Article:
Gantz: Israel is going to 3rd elections because Netanyahu wants immunity

Blue and White chair says PM plans to abuse parliamentary immunity laws to evade prosecution; Liberman: Both sides responsible for failure to form government

Raoul Wootliff is the The Times of Israel's political correspondent.

Blue and White chairman Benny Gantz (R) speaking at Knesset conference organized by Labor-Gesher MK Revital Swid (C) on 'protecting the rule of law,' December 11, 2019. (Elad Malka/Blue and White)
Blue and White chairman Benny Gantz (R) speaking at Knesset conference organized by Labor-Gesher MK Revital Swid (C) on 'protecting the rule of law,' December 11, 2019. (Elad Malka/Blue and White)

With just hours remaining until the Knesset likely calls Israel’s 3rd elections within a year, Blue and White party chief Benny Gantz on Wednesday said that the country was only facing another vote because Prime Minister Benjamin Netanyahu is seeking immunity from prosecution.

Gantz, speaking at a Knesset conference on “protecting the rule of law” held by Labor-Gesher MK Revital Swid, said, “It now seems that we will be going into a third election cycle today because of Netanyahu’s attempt to obtain immunity.”

Addressing his own Yisrael Beytenu faction meeting, meanwhile, chairman Avigdor Liberman placed the blame on both Blue and White and the Likud party, saying, “The two major parties, which together have 65 seats, are responsible.”

If no candidate receives the support of 61 MKs by midnight Wednesday, national elections will automatically be called. Due to various timing conflicts, the Knesset is voting throughout the day on a bill to set the date of the elections before the end of the currently mandated 90-day waiting period, on March 2.

Both Blue and White and Netanyahu’s Likud have said that they want a unity government, but Netanyahu has refused to step down and insisted on being prime minister for several months at the start of a rotational agreement, while Gantz has refused to serve in a government under Netanyahu until the premier’s legal status is cleared up.

Supreme Court Esther Hayut (C) is flanked by Prime Minister Benjamin Netanyahu (R), and Benny Gantz (L), leader of Blue and White party, at a memorial ceremony for late president Shimon Peres, at Mount Herzl in Jerusalem on September 19, 2019. (GIL COHEN-MAGEN / AFP)

Netanyahu is charged with fraud and breach of trust in three cases, as well as bribery in one of them. He denies wrongdoing and has accused police and state prosecutors of an “attempted coup” against him.

Gantz said at the conference that Netanyahu is planning on abusing his parliamentary immunity in order to evade prosecution and that his “use of the immunity law is out of proportion.”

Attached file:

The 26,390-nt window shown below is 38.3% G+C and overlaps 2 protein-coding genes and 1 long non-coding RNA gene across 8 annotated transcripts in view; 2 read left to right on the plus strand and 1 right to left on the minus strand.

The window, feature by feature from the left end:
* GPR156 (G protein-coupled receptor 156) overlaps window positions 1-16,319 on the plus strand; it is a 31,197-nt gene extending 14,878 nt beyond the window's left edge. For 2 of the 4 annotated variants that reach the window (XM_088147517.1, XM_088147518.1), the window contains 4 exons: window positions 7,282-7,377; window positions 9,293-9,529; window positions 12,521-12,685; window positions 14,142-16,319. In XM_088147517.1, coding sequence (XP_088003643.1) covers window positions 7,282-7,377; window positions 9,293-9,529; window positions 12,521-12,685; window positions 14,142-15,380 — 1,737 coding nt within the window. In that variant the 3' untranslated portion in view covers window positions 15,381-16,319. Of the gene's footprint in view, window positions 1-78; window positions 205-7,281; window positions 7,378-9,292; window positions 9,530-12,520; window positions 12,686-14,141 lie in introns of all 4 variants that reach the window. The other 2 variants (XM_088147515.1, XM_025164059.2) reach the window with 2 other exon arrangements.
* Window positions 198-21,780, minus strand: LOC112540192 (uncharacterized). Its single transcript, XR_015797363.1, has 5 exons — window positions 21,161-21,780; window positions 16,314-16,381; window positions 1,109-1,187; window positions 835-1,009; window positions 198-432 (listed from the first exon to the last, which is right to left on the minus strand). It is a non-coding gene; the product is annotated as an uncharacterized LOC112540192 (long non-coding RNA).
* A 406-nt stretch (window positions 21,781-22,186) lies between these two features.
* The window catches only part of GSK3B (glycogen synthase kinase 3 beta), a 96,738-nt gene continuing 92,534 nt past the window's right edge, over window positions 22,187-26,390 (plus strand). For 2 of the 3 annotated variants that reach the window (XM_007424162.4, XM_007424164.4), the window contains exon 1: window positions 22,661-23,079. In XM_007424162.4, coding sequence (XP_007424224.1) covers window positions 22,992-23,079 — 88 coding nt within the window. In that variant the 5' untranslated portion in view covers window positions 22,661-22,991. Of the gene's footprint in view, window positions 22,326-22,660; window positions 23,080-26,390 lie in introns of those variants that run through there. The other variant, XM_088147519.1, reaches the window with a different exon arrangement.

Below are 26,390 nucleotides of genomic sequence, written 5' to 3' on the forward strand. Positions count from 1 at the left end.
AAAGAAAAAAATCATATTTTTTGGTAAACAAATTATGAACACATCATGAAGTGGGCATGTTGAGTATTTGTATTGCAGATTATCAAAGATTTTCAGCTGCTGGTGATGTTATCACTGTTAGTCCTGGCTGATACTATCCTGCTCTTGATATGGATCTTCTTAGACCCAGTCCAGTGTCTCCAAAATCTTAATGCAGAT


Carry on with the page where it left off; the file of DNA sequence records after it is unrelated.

“We must stand in opposition of this,” Gantz said.

Netanyahu has not yet announced whether he we will seek immunity from prosecution, but is widely expected to do so.

Attorney General Avichai Mandelblit last week again presented Knesset Speaker Yuli Edelstein with the charge sheet against the prime minister, first issued on November 21, officially restarting the 30-day countdown Netanyahu has to request parliamentary immunity.

Because of Israel’s political deadlock, however, the immunity issue may not be discussed by the Knesset for months, delaying the formal filing of the charges against Netanyahu.

The Knesset House Committee, which weighs immunity requests, has been nonfunctional amid the political impasse resulting from two inconclusive elections. With third elections appearing likely, the committee could remain inactive for months to come. Eyal Yinon, the Knesset’s top legal adviser, ruled last week that Netanyahu’s indictment must be delayed until the House Committee decides on whether to extend the premier immunity.

Gantz said that the immunity laws are “not intended as immunity for Knesset members, but rather a means to enable them to perform their duties. We will work in this Knesset, should it hold up, or in the next Knesset to examine the subject and to deal with it.

“There is no room for immunity, and the immunity law in Israel needs to be adapted and used within the context for which it was intended,” he said.

Liberman, who has refused to take his eight-seat Yisrael Beytenu into a coalition that doesn’t include both Likud and Blue and White, said both parties had played a “game of bluff” during the negotiations, claiming to want unity while blocking it all along.

“In Likud, it was clear, and it is also clear today, that what is of interest to them is not a narrow or broad government but a government of 61 without Beytenu in order to solve other problems unrelated to state affairs,” he said, hinting at Netanyahu’s efforts to seek immunity.

“Blue and White also behaved disgracefully. They deceived their voters,” he charged.

Yisrael Beytenu party leader Avigdor Liberman speaks with the media during a faction meeting in the Knesset on December 2, 2019 (Hadas Parush/Flash90)

And, unofficially launching his party’s campaign for the third election, Liberman added: “We did everything we could to form a broad national government. We want to appeal to the sane people of the country. We cannot accept the fact that a personal problem of the prime minister is running the state. Or that three chiefs wanted to form a government with [Joint List chairman] Ayman Odeh and the [Arab-majority] Joint List.”

Neither Blue and White nor Likud has enough allies to form a government without the other or the support of Avigdor Liberman’s Yisrael Beytenu party, but the two parties have failed to make progress on unity efforts.

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